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Article: Leveraging Reflective Inquiry into the coaching conversation to empower clients

 

The phrase “reflective inquiry” is made up of two words. Reflection means serious thought or consideration. And inquiry means investigation or an act of asking for information.

In the context of coaching, reflective inquiry refers to when the coach enables the client to think about their situation in a deeper way, see things in a new light and possibly develop new perspectives.

We all use a mirror as an everyday utility. We use it because a mirror has the quality to reflect exactly what is put in front of it. Without a mirror we cannot see ourselves. In the context of coaching, a coach can sometimes see what the client is not able to see about themselves (or at least cannot recognize that easily). For example, a client of mine had a tendency to often look at “what can go wrong” about her situation. When I shared this with her as my observation, she was surprised that it had become her pattern. And then I asked her, “What could be other possible outcomes of this situation?” She went into a deep reflection.

Inquiry is not the same as a coach asking questions just for the sake of asking them, but the questions must be relevant, timely and in the context of moving the client forward. The right questions can expand the client’s awareness beyond their current awareness. It can help the client see their thoughts, thinking patterns, feelings, beliefs, assumptions and perceptions in a new light. A coach’s role can be seen as a “thinking partner” for a client. It does not mean that the coach is doing the thinking for the client but rather the coach helps the client think more clearly and beyond their current boundaries.

Why do we need a thinking partner? Because we, as human beings, are oblivious to our own ways of thinking and behavior. We consider our view as the truth and not as a point of view. When a coach helps the client see that their point of view is “one of the many views” that can be there, then the client can open up to the possibility of alternate views. Considering and coming up with newer points of view could be useful to the client in the context of what they want. It also expands their thinking beyond what they think is possible. In other words, a coach can potentially help the client identify their blind spots, and once they find those blind spots, then they can see more clearly and widely.

Here are a couple of examples from my coaching conversation with my clients where reflective inquiry proved effective in shifting the client perspective and moved them forward.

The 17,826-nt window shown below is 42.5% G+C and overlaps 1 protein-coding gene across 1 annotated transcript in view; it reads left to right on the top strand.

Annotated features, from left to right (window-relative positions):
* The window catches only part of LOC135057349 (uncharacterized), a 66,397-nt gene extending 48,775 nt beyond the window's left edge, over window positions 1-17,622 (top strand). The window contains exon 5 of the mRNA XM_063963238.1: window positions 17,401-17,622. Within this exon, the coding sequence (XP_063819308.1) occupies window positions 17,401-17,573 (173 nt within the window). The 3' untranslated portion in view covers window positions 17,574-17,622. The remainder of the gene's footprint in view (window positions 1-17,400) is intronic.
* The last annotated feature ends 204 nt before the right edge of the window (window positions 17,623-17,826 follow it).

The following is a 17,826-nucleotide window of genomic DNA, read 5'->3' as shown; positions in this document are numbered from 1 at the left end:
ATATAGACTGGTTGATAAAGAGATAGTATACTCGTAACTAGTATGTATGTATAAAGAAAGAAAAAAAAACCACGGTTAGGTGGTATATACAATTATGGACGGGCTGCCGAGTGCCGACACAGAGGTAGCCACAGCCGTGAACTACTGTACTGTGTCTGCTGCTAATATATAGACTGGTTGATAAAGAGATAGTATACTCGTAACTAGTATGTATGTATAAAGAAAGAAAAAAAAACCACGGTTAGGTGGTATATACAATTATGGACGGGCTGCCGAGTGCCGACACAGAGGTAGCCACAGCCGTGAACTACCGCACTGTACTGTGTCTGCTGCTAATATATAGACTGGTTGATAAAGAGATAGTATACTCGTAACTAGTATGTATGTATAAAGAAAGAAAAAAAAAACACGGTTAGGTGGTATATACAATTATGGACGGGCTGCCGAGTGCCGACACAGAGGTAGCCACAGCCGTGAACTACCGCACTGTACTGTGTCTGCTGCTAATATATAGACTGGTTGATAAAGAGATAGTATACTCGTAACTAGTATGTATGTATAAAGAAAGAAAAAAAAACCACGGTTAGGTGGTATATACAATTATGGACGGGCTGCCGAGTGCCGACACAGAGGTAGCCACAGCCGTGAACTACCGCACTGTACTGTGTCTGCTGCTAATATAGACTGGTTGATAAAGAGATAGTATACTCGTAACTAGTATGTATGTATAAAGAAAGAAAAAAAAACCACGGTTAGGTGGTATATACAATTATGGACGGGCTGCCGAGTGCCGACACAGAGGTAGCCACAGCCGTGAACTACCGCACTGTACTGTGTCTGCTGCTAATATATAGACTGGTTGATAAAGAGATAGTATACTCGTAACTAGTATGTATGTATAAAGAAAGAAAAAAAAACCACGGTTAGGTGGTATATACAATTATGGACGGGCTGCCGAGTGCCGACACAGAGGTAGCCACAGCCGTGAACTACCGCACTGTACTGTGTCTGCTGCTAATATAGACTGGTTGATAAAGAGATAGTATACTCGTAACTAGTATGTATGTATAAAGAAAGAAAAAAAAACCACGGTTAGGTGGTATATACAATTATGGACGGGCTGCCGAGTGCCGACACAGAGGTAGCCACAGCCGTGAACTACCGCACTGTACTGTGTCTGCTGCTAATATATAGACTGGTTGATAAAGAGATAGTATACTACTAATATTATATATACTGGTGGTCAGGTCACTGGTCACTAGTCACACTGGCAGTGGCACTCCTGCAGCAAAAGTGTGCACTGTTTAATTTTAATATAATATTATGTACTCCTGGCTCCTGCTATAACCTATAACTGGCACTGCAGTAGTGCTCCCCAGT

Client 1
A client who wanted to grow in his career mentioned to me, “The enthusiasm and confidence I had eight years ago is now missing. It’s frustrating.

I asked, “What has changed for you in eight years?

He responded “Now I am afraid of failing. I applied for a couple of internal job positions, but I was rejected. So, I am always worried that people look at me as a failure.

I asked him, “Who is saying that you are a failure?

The client seemed surprised with the question. After a moment, he responded, “Nobody is saying that except me. Oh, I have been saying this to myself for a few years now.” He had a big laugh and his eyes lit up.

Client 2
My client, a leader in a large multinational manufacturing company, said in a complaining tone, “As a leader my focus is on productivity and meeting my performance metrics, but my team is always short of my expectations. I don’t know how to handle this.

I asked him, “What makes you a leader?

He promptly responded, “I am handling a team of 40 people who work in my unit.

Then I reflected back to him, “So, while you are focusing on productivity and performance metrics, what about the people?

He went into a deep thought. A few moments later he told me, “I never consciously thought about my team. I always took them for granted.

This conversation paved the way for new actions that he took later.

 

In summary, our clients are completely capable of creating their own solutions; sometimes they are just stuck in their stories. Through reflective inquiry, a coach can make them aware of what and how they are thinking, the underlying beliefs and assumptions, the self-talk, their blind spots, etc. Once the client can see more clearly and beyond their usual points of view, they can discard limiting beliefs, expand their thinking, and create new perspectives and new actions. There is nothing more fulfilling for a coach than to see clients maximize their potential.

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